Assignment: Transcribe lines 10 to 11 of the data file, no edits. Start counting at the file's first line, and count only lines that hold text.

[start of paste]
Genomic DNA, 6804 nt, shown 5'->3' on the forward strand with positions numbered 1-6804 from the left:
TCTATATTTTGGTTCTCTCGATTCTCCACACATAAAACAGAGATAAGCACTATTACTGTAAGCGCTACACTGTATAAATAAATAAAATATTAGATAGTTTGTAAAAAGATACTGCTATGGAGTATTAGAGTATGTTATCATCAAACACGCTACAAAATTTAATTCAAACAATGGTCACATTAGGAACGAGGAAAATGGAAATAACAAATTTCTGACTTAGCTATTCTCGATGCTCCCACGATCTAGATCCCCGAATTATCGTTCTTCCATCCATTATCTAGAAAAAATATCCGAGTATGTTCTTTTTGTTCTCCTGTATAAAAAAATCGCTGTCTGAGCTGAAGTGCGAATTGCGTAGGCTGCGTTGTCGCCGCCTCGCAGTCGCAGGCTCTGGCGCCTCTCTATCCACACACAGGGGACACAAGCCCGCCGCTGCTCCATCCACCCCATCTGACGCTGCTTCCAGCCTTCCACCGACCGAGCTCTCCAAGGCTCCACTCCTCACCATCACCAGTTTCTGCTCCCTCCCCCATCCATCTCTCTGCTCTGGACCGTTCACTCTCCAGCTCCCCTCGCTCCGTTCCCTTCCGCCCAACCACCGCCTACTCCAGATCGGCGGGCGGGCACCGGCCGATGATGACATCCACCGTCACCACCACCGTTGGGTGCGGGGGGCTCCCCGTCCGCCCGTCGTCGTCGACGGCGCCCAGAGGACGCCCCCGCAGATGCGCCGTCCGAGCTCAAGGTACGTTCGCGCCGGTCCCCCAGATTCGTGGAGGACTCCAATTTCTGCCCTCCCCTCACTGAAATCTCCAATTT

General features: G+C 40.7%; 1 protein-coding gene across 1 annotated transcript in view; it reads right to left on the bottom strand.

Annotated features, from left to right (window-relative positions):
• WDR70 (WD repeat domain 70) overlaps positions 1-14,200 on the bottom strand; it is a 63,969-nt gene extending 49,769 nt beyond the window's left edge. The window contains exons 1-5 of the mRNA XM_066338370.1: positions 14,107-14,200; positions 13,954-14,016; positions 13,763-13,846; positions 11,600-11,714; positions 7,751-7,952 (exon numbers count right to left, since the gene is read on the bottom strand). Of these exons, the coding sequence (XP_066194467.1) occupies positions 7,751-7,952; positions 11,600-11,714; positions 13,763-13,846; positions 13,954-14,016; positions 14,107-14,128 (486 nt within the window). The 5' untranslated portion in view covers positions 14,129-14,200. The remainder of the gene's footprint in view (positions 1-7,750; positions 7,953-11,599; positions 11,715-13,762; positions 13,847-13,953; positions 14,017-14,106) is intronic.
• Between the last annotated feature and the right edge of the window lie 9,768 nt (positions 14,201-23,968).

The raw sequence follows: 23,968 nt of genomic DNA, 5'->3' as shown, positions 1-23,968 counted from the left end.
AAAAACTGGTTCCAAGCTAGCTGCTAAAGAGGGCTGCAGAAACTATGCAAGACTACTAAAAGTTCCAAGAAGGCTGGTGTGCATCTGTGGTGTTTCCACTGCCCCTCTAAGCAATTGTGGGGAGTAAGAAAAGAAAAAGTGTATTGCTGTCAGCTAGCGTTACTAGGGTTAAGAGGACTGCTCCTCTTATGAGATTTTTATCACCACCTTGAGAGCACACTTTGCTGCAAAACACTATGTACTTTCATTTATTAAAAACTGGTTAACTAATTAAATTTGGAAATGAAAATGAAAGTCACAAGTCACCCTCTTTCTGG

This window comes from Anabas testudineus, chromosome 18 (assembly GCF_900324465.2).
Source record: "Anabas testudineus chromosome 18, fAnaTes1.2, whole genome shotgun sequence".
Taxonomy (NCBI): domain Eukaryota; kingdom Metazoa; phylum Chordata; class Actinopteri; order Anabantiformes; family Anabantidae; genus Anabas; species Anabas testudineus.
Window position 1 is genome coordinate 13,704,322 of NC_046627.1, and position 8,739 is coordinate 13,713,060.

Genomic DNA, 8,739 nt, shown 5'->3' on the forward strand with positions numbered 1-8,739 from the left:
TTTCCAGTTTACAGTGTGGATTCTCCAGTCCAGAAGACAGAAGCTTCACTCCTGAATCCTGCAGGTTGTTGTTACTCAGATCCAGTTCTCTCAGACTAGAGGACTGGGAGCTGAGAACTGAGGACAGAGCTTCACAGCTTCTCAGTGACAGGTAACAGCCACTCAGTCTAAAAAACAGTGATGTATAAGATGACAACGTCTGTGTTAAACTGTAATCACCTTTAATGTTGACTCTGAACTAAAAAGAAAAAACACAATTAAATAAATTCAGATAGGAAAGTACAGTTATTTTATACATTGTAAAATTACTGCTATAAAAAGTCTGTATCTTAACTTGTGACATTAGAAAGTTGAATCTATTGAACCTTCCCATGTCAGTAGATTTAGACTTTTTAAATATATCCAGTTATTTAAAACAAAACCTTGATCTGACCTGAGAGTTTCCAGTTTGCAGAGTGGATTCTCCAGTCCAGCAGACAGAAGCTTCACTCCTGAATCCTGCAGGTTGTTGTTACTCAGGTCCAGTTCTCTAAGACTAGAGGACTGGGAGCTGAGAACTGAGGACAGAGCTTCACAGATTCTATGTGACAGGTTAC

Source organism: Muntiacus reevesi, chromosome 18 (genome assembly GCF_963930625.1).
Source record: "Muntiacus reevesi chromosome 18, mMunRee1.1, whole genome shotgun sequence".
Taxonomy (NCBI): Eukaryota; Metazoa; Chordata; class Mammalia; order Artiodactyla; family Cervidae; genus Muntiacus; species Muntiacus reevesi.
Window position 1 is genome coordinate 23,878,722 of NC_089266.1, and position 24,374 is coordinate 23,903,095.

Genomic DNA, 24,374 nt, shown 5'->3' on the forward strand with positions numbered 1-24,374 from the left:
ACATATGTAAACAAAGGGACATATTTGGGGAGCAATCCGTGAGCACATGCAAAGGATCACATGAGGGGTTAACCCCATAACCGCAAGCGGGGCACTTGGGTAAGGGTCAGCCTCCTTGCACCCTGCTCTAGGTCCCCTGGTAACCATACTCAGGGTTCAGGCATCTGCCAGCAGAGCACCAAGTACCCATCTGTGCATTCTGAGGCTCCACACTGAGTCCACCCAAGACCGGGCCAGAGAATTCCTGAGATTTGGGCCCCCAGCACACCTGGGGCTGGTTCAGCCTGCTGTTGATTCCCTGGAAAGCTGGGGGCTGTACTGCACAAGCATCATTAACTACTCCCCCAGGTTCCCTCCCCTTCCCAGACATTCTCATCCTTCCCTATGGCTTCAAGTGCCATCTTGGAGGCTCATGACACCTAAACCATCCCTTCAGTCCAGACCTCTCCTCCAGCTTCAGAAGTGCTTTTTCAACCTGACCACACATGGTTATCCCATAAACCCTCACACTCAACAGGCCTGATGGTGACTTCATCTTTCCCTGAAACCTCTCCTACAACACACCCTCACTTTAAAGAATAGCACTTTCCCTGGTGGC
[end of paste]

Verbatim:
Source record: "Anabas testudineus chromosome 18, fAnaTes1.2, whole genome shotgun sequence".
Taxonomy (NCBI): domain Eukaryota; kingdom Metazoa; phylum Chordata; class Actinopteri; order Anabantiformes; family Anabantidae; genus Anabas; species Anabas testudineus.